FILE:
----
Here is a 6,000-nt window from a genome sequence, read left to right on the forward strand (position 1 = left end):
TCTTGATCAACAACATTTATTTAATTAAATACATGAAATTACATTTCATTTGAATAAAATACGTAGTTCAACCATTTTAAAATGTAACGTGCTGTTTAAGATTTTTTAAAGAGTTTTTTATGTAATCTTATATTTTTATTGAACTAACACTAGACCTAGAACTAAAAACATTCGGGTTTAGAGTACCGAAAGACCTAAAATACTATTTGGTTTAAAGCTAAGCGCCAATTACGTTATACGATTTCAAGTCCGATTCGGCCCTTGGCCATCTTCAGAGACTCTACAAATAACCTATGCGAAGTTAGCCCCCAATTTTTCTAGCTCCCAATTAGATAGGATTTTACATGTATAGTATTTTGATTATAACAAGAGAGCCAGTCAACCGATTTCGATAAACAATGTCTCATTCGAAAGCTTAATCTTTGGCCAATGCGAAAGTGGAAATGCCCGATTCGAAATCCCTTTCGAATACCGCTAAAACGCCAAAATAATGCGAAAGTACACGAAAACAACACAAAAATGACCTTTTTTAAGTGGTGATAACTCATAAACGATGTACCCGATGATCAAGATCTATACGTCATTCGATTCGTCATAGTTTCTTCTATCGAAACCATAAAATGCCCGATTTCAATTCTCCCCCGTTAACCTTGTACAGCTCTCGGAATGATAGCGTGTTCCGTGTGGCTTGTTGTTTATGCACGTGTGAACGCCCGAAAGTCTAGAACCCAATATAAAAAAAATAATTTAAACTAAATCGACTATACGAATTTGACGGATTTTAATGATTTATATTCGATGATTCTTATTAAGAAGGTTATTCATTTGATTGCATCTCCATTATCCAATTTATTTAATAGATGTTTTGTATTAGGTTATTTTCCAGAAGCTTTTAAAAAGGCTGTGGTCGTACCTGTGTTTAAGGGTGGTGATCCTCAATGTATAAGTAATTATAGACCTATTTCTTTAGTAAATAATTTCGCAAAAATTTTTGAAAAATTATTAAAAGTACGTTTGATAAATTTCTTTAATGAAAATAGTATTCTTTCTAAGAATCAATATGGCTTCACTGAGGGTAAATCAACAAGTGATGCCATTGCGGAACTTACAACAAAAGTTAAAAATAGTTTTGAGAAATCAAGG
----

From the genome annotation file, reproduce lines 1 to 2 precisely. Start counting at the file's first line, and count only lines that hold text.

Here is a 6,000-nt window from a genome sequence, read left to right on the forward strand (position 1 = left end):
TCTTGATCAACAACATTTATTTAATTAAATACATGAAATTACATTTCATTTGAATAAAATACGTAGTTCAACCATTTTAAAATGTAACGTGCTGTTTAAGATTTTTTAAAGAGTTTTTTATGTAATCTTATATTTTTATTGAACTAACACTAGACCTAGAACTAAAAACATTCGGGTTTAGAGTACCGAAAGACCTAAAATACTATTTGGTTTAAAGCTAAGCGCCAATTACGTTATACGATTTCAAGTCCGATTCGGCCCTTGGCCATCTTCAGAGACTCTACAAATAACCTATGCGAAGTTAGCCCCCAATTTTTCTAGCTCCCAATTAGATAGGATTTTACATGTATAGTATTTTGATTATAACAAGAGAGCCAGTCAACCGATTTCGATAAACAATGTCTCATTCGAAAGCTTAATCTTTGGCCAATGCGAAAGTGGAAATGCCCGATTCGAAATCCCTTTCGAATACCGCTAAAACGCCAAAATAATGCGAAAGTACACGAAAACAACACAAAAATGACCTTTTTTAAGTGGTGATAACTCATAAACGATGTACCCGATGATCAAGATCTATACGTCATTCGATTCGTCATAGTTTCTTCTATCGAAACCATAAAATGCCCGATTTCAATTCTCCCCCGTTAACCTTGTACAGCTCTCGGAATGATAGCGTGTTCCGTGTGGCTTGTTGTTTATGCACGTGTGAACGCCCGAAAGTCTAGAACCCAATATAAAAAAAATAATTTAAACTAAATCGACTATACGAATTTGACGGATTTTAATGATTTATATTCGATGATTCTTATTAAGAAGGTTATTCATTTGATTGCATCTCCATTATCCAATTTATTTAATAGATGTTTTGTATTAGGTTATTTTCCAGAAGCTTTTAAAAAGGCTGTGGTCGTACCTGTGTTTAAGGGTGGTGATCCTCAATGTATAAGTAATTATAGACCTATTTCTTTAGTAAATAATTTCGCAAAAATTTTTGAAAAATTATTAAAAGTACGTTTGATAAATTTCTTTAATGAAAATAGTATTCTTTCTAAGAATCAATATGGCTTCACTGAGGGTAAATCAACAAGTGATGCCATTGCGGAACTTACAACAAAAGTTAAAAATAGTTTTGAGAAATCAAGG